The ability to deal with loss and pain while celebrating the lives and legacies of those who have passed before us is critical to wellness and the longevity of the Black community. Let’s focus on how to live, deal and thrive in it.
By Vanessa Charlot
From the transatlantic slave trade to the lynchings and Jim Crow laws of the past to the issues of police brutality, racial discrimination, and gun violence today, the black community and the African diaspora have faced immense trauma and loss in a truly unique way. The repercussions of this trauma and loss range from tears and prayer to anger and violence – and everything in between. This ongoing trauma results in a deep sense of grief shared and passed down through generations, shaping our community’s collective identity and experience.
That grief – if not dealt with, can turn into a fury and rage the world is not ready for. It can be argued that a bit of rage is healthy and necessary to motivate progress.
“To be a Negro in this country and to be relatively conscious is to be in a state of rage almost all of the time” –James Baldwin
This rage motivates us and pushes us forward – but at what expense?
It is essential to acknowledge the impact of grief on our emotional well-being and discuss ways of addressing it openly.
Here are a few healthy coping mechanisms to consider:
Coping with Collective Grief
THERAPY. We cannot stress this enough. On our best days, we have a lot on our shoulders, let alone work through life’s more challenging chapters and hurdles. We get physical check-ups annually, dentists twice a year, optometrists, gynecologists, etc. – so why wouldn’t we do the same with our mental health? Your mental and emotional well-being is fragile – protect it and nurture it.
Community. Accordingly, we must be the change we want to see; no one else will save us. As a community, we must stand on the shoulders of the love, power, and sacrifice that came before us. Get involved with your local community, develop initiatives, or volunteer your time, talents, and resources to pre-existing ones to make your community a better place. Use your frustrations and anger to do positive things.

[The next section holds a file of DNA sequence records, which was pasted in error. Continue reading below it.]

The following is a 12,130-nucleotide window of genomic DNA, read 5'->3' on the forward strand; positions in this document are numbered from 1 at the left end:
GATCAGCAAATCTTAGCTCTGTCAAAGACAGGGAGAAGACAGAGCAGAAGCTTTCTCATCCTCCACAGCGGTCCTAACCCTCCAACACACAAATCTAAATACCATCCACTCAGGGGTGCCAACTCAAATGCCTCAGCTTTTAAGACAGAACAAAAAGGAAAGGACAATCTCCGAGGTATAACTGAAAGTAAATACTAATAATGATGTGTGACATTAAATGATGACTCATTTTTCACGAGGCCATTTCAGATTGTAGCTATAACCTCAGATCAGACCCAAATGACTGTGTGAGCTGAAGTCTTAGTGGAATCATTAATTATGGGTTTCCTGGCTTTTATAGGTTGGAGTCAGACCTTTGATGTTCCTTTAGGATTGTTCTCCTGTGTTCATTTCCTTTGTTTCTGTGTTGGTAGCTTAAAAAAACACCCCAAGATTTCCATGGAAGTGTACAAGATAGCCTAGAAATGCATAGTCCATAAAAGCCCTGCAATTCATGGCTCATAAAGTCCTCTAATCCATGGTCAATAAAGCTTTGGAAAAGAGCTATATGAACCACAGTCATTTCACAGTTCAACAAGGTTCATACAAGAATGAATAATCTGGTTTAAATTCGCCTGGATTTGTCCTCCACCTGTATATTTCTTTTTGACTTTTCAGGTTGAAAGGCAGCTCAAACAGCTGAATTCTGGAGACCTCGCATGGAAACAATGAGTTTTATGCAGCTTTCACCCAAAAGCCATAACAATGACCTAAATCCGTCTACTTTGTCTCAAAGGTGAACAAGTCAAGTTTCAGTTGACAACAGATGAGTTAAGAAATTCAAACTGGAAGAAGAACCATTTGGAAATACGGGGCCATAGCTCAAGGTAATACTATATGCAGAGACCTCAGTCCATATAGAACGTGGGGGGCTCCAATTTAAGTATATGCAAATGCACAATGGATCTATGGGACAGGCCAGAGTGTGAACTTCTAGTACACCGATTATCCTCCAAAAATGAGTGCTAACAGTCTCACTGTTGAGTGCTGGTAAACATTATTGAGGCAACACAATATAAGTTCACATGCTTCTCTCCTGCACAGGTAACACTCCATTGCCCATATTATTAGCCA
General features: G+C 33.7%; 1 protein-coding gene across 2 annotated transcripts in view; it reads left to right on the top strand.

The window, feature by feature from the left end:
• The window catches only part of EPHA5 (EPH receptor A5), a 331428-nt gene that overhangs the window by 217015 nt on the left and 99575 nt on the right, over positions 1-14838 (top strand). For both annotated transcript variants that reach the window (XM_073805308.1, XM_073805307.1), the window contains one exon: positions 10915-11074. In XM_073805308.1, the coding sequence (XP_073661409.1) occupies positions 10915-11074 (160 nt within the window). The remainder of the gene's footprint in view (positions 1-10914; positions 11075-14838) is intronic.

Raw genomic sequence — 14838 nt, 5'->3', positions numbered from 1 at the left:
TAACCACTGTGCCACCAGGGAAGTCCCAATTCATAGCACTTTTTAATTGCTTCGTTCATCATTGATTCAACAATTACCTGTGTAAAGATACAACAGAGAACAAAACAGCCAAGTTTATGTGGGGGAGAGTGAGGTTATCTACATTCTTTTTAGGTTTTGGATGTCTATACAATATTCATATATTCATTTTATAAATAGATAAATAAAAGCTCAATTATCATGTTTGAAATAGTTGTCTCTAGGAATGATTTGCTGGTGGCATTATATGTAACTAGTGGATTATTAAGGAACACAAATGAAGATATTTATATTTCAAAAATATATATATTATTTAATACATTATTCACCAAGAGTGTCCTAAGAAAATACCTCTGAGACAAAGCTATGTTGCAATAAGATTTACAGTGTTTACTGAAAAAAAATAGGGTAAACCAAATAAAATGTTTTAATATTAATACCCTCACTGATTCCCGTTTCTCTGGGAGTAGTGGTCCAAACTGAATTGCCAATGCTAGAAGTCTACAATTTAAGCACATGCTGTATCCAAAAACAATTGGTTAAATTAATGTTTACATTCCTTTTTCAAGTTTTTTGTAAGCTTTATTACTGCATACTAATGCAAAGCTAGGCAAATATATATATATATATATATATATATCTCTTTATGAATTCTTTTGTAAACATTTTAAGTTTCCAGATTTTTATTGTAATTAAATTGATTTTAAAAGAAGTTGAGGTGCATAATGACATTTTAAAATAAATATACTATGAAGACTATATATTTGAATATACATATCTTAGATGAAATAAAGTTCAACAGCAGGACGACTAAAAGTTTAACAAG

Social Media. The role it plays in your life is for you to decide for better or worse. Indeed, you can leverage your social media channels to educate, inform, grieve, and celebrate. But as with everything, proceed with caution and moderation. A beautiful sense of community and organization takes place on social media. But there is also hatred, toxicity, and harmful imagery as well. Be mindful of your social media consumption and rely on your discernment to determine your limits and what is healthy for you. Remember – to block, mute, unfollow, and delete as needed.
Faith. Whatever power you acknowledge, lean on that. God, Allah, the Universe, the Ancestors, Karma, wherever or whomever you can seek comfort. Accordingly, these spaces provide refuge, community, and solace. In these spaces, we can develop peace within each of us that may withstand the evils and wrongdoings of the world around us.
Rest. Rest is revolutionary.
“Caring for myself is not self-indulgence, it is self-preservation, and that is an act of political warfare.” –Audre Lorde
Resting is necessary because without it, we burn out, and who will that serve?
We’ve inherited fatigue and generational trauma, which continues to reverberate within our bodies. However, we have also inherited the freedom to rest. The United States Declaration of Independence alleges that every person is entitled to “life, liberty, and the pursuit of happiness.” It is time we cash in on the pursuit of happiness. Rest combined with finding and celebrating Black joy is our secret ingredient. Without rest, we will not be able to withstand the longevity of this fight. This is not a sprint. As Nipsey Hussle says, “The marathon continues.”
In conclusion, collective grief experienced by the Black community is a long-standing tradition that serves as a testament to the resilience and strength of our community. Despite every challenge and roadblock, we have always found ways to unite, mourn, comfort, celebrate, and persevere.